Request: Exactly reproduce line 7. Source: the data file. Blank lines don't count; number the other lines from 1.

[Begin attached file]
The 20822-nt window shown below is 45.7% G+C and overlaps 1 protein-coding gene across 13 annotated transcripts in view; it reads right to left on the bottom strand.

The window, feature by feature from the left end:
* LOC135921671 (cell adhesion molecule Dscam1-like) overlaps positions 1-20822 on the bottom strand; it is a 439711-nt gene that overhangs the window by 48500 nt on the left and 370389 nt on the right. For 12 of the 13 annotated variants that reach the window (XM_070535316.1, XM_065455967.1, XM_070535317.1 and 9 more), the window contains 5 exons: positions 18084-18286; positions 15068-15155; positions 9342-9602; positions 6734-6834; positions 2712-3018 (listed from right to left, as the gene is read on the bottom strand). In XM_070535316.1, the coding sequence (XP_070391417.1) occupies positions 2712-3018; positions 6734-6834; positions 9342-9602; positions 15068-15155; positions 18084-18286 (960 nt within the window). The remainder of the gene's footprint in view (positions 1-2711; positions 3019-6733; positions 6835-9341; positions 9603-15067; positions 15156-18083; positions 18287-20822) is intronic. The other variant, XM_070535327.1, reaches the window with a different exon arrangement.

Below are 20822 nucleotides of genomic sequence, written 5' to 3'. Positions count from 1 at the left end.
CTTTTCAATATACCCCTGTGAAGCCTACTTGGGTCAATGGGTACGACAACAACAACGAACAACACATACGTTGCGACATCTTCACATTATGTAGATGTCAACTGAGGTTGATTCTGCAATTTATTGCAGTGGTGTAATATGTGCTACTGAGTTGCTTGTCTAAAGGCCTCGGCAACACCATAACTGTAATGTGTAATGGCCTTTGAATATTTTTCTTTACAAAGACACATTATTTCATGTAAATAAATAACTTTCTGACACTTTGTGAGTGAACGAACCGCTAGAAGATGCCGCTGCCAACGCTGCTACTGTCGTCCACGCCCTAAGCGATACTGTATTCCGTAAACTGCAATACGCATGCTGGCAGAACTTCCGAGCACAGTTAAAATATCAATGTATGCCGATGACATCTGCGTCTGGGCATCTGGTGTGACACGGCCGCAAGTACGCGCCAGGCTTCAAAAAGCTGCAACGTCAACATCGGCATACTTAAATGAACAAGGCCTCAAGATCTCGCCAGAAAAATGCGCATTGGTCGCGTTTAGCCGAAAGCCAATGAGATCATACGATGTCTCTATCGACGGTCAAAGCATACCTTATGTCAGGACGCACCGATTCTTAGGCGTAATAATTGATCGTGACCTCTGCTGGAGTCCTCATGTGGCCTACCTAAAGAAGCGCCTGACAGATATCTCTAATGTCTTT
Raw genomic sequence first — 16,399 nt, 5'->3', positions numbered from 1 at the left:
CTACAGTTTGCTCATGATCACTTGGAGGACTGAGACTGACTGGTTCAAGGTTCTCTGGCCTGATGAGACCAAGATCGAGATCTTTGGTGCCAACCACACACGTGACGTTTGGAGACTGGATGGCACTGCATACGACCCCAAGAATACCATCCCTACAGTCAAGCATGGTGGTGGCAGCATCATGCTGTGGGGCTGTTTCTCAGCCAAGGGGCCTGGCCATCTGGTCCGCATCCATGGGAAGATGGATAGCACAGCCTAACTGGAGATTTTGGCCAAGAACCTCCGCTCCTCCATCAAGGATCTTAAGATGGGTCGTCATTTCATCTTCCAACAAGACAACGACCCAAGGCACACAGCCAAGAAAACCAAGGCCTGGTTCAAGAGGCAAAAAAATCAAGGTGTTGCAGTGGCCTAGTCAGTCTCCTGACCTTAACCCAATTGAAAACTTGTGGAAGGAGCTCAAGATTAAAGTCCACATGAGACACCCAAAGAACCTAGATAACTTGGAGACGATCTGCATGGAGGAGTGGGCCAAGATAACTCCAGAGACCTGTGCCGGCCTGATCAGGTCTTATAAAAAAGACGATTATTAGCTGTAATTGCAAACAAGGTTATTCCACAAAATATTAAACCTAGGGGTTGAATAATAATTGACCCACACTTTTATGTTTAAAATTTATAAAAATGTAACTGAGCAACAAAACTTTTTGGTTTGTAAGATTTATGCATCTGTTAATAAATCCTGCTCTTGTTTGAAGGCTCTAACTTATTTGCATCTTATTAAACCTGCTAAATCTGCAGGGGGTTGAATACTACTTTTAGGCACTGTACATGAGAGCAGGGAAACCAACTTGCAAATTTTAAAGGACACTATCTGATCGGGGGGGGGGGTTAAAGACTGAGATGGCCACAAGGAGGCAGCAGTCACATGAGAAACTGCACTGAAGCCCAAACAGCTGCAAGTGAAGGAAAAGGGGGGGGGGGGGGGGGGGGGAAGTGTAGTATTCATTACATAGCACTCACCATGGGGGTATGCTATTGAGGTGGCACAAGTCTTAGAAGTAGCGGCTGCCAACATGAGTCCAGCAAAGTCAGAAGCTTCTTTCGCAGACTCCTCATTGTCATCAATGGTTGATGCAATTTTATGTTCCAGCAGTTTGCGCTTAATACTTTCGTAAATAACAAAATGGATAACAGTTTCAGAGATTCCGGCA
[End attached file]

CTACAGTTTGCTCATGATCACTTGGAGGACTGAGACTGACTGGTTCAAGGTTCTCTGGCCTGATGAGACCAAGATCGAGATCTTTGGTGCCAACCACACACGTGACGTTTGGAGACTGGATGGCACTGCATACGACCCCAAGAATACCATCCCTACAGTCAAGCATGGTGGTGGCAGCATCATGCTGTGGGGCTGTTTCTCAGCCAAGGGGCCTGGCCATCTGGTCCGCATCCATGGGAAGATGGATAGCACAGCCTAACTGGAGATTTTGGCCAAGAACCTCCGCTCCTCCATCAAGGATCTTAAGATGGGTCGTCATTTCATCTTCCAACAAGACAACGACCCAAGGCACACAGCCAAGAAAACCAAGGCCTGGTTCAAGAGGCAAAAAAATCAAGGTGTTGCAGTGGCCTAGTCAGTCTCCTGACCTTAACCCAATTGAAAACTTGTGGAAGGAGCTCAAGATTAAAGTCCACATGAGACACCCAAAGAACCTAGATAACTTGGAGACGATCTGCATGGAGGAGTGGGCCAAGATAACTCCAGAGACCTGTGCCGGCCTGATCAGGTCTTATAAAAAAGACGATTATTAGCTGTAATTGCAAACAAGGTTATTCCACAAAATATTAAACCTAGGGGTTGAATAATAATTGACCCACACTTTTATGTTTAAAATTTATAAAAATGTAACTGAGCAACAAAACTTTTTGGTTTGTAAGATTTATGCATCTGTTAATAAATCCTGCTCTTGTTTGAAGGCTCTAACTTATTTGCATCTTATTAAACCTGCTAAATCTGCAGGGGGTTGAATACTACTTTTAGGCACTGTACATGAGAGCAGGGAAACCAACTTGCAAATTTTAAAGGACACTATCTGATCGGGGGGGGGGGTTAAAGACTGAGATGGCCACAAGGAGGCAGCAGTCACATGAGAAACTGCACTGAAGCCCAAACAGCTGCAAGTGAAGGAAAAGGGGGGGGGGGGGGGGGGGGGAAGTGTAGTATTCATTACATAGCACTCACCATGGGGGTATGCTATTGAGGTGGCACAAGTCTTAGAAGTAGCGGCTGCCAACATGAGTCCAGCAAAGTCAGAAGCTTCTTTCGCAGACTCCTCATTGTCATCAATGGTTGATGCAATTTTATGTTCCAGCAGTTTGCGCTTAATACTTTCGTAAATAACAAAATGGATAACAGTTTCAGAGATTCCGGCA